The number of remote or “on the go” workers is rising sharply. As a result, more and more iPhones, blackberry, androids and now the new iPads, and other mobile assets are finding their way into corporate technology environments.
A recent survey conducted by Forrester Research shows that close to 22 percent of enterprise employees currently fall into the category of “mobile information workers”, using a variety of handheld devices to support their day-to-day activities. Additionally, Forrester estimates that approximately 6 percent of the US workforce uses their own personal mobile devices for work-related activities, and that number is expected to grow to 25 percent by 2012.
This rapid growth in the number of new, somewhat unfamiliar assets has left enterprises scrambling to effectively manage them as part of their technology inventory. Since many companies lack the right tools to log and track these devices, they often find themselves unable to:
Collect and Monitor Asset Inventory
Knowing what mobile devices exist, where is each one physically located, and who its primary user? While some mobile appliances, like Blackberry devices, do offer a means of managing all related assets in inventory, this creates the problem of information “silos” that are disconnected from the organization’s main IT asset management system.
Facilitate Software License Compliance
When mobile assets cannot be audited, it creates an opportunity for illegal or unauthorized software use. Companies need to know what software applications are installed on mobile assets, how were they deployed, and if they in adherence with company usage policies and vendor contracts. At the end of the day, from a software usage perspective, these mobile devices are just like any other PC or laptop the organization owns and have to manage its license compliance.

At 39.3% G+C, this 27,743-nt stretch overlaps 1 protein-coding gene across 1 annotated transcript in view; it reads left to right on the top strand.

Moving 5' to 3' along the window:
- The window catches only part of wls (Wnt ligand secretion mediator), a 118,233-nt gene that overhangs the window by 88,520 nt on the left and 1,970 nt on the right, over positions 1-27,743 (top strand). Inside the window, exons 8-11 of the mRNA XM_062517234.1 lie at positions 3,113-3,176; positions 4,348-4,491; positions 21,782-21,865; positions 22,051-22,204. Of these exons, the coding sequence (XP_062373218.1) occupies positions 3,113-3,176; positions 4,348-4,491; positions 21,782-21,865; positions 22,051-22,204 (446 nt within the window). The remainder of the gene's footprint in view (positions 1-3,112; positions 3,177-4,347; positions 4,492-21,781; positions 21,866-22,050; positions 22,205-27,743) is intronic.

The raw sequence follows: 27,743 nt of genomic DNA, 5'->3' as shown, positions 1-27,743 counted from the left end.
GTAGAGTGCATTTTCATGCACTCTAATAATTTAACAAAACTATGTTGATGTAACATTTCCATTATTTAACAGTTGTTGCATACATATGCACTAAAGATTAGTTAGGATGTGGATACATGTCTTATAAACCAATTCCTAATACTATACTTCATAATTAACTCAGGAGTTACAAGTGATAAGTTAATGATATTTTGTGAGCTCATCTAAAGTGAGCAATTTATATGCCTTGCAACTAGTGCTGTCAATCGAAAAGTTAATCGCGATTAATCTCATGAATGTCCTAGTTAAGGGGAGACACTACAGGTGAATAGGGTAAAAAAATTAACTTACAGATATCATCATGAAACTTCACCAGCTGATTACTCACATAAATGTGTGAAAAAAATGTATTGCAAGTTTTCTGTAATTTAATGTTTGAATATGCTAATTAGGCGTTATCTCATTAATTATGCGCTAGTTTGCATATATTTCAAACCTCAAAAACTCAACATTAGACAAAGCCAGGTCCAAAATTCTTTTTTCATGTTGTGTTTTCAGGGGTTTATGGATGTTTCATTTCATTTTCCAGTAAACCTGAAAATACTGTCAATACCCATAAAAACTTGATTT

Protect Enterprise Data
Because of the very nature of these devices, users are often required to work “offline”, then connect to and synchronize information (i.e. email, calendars, contact address books, documents, etc.) with back-end systems once the employee is back at home base. This creates tremendous risk, making it difficult for IT staff to know exactly what business-related information is stored on these devices (especially sensitive or confidential data), so it can be properly protected from loss of competitive breach, and recovered if needed.
In light of these issues, and as more and more mobile devices are added into corporate infrastructures, many experts believe that companies must leverage the right IT management solutions to harness these assets, and maintain the same level of control over them as they do other technology components. They must have complete visibility into each device’s owner, applications, function, and more. In fact, Gartner has stated that, by centralizing management of mobile assets, enterprises can save ten to thirty five percent of related costs.